On 1 September 2014, His Excellency Hieu Van Le AO was sworn in as the 35th Governor of South Australia.
The new Governor had previously served as Lieutenant-Governor of South Australia since 2007. In anticipation of his Excellency’s swearing in, Professor Brenda Wilson was sworn in as Lieutenant-Governor of South Australia on 15 August 2014.
This is a uniquely South Australian story – we are the only State where the Chief Justice of the Supreme Court is not appointed as Lieutenant-Governor as a matter of course.
Having the Chief Justice also serve as Lieutenant-Governor leads to periods when the head of the judicial branch (the Chief Justice) is simultaneously head of the executive branch (as acting Governor).
In a Public Law Review article just published, PLPRU member Dr Matthew Stubbs demonstrates how frequently vice-regal work is performed by Chief Justices in the rest of Australia. Dr Stubbs examines whether appointments of the Chief Justice as Lieutenant-Governor are valid under the separation of judicial power in the Australian Constitution, concluding that they are invalid and recommending that other States follow the lead of South Australia in appointing a Lieutenant-Governor.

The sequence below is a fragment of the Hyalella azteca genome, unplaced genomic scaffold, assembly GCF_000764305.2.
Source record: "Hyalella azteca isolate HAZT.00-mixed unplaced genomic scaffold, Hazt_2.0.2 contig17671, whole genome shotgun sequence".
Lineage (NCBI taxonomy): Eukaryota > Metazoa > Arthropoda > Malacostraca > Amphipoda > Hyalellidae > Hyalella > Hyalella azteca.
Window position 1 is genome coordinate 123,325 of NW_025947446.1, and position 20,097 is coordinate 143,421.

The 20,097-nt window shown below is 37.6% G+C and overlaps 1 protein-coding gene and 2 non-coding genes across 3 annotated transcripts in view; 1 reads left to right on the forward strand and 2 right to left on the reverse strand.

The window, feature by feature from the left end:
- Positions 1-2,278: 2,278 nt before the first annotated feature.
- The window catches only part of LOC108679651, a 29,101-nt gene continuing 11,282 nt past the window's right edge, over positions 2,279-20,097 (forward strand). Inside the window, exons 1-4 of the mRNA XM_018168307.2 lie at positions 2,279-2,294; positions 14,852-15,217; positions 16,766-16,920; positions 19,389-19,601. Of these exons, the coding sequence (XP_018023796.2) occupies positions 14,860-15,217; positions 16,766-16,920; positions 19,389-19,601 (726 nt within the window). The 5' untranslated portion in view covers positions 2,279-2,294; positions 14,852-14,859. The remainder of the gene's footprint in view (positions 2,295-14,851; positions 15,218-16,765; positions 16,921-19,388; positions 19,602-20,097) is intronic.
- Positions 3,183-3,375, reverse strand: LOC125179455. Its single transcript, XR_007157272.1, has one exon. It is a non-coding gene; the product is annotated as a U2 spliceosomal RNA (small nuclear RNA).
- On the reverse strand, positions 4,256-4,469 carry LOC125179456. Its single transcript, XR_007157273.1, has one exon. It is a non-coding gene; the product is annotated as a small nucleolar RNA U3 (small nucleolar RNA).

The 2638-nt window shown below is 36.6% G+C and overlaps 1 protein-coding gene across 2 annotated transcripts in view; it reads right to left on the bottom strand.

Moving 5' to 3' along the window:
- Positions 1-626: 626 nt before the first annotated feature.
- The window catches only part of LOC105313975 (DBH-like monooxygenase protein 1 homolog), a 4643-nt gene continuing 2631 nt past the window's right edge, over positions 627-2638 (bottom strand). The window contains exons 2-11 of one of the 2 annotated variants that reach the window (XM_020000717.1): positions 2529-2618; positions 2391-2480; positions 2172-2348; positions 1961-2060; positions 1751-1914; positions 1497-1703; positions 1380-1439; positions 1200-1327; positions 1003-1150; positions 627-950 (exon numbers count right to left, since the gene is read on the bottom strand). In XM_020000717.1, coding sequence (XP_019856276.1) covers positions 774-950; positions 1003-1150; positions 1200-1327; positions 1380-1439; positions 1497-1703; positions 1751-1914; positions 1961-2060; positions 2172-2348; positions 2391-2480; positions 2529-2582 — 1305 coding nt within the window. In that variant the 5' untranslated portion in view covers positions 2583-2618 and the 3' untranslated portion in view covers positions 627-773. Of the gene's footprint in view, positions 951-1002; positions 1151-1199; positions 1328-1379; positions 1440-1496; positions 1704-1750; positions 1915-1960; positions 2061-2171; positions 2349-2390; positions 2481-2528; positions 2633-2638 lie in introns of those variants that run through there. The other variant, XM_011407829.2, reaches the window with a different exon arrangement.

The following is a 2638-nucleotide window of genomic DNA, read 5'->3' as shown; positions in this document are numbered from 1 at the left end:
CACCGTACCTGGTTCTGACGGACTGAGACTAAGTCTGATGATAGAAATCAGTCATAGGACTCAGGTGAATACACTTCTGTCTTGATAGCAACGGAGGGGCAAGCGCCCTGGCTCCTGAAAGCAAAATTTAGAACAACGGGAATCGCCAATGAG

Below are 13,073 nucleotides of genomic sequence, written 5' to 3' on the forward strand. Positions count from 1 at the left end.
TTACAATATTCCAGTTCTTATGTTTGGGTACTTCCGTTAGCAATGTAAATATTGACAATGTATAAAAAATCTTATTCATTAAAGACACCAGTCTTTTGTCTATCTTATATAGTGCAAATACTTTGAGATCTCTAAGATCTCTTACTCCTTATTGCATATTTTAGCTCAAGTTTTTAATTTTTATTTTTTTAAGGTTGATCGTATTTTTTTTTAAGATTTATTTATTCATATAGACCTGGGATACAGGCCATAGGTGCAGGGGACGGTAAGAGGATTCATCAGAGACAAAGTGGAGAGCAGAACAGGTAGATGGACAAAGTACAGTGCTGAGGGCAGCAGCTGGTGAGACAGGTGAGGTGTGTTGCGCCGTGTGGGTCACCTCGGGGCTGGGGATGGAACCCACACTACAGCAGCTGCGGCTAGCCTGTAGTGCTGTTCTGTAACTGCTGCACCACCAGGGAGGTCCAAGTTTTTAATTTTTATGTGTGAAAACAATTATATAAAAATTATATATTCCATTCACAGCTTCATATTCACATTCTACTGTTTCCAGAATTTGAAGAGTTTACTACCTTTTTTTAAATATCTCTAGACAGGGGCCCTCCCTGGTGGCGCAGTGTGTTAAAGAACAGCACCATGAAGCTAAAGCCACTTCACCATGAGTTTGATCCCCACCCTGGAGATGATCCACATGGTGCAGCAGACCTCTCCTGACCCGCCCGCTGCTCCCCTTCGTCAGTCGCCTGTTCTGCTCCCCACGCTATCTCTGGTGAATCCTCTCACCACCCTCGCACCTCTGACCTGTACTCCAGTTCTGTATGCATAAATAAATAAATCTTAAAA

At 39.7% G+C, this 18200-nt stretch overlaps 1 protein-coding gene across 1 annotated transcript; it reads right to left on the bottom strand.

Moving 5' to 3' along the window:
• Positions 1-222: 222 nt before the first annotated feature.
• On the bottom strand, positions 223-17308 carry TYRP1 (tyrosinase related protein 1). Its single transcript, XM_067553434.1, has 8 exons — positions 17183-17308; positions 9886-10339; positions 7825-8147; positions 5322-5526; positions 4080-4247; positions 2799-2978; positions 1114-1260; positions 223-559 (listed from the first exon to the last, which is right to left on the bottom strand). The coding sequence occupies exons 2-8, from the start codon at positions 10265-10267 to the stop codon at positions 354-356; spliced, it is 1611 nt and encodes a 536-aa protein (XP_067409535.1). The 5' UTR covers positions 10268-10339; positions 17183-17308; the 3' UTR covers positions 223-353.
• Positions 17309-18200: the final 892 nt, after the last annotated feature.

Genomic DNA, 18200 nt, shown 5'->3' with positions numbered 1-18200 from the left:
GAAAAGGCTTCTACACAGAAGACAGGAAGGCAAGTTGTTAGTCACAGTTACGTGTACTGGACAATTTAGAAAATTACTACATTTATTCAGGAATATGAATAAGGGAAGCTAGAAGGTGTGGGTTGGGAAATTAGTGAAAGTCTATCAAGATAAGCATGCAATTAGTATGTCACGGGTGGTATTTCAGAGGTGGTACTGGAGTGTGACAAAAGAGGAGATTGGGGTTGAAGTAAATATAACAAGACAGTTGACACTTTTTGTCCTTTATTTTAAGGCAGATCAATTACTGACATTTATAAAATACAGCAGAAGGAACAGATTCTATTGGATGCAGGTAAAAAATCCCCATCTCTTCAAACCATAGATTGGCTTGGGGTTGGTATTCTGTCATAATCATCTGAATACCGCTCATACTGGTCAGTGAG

The abstract of Dr Stubbs’ paper is:
In the Australian States, a long tradition continues of the Chief Justice of the Supreme Court serving as acting Governor, either through formal appointment as Lieutenant-Governor or by statutory mandate as Administrator. This article examines the validity of the Chief Justice undertaking vice-regal functions as acting Governor in light of the Kable incompatibility principle. The history of, and objections to, this practice are outlined, before two potential justifications are examined: conferral under the persona designata doctrine, and a novel and untested argument arising from the history of the practice and s 106 of the Australian Constitution. It is argued that such appointments can be justified only in limited circumstances under the persona designata doctrine, and that the more extensive appointments which exist in the majority of Australian States at present are invalid.
Dr Stubbs’ article appears in volume 25(3) of the Public Law Review, published in September 2014.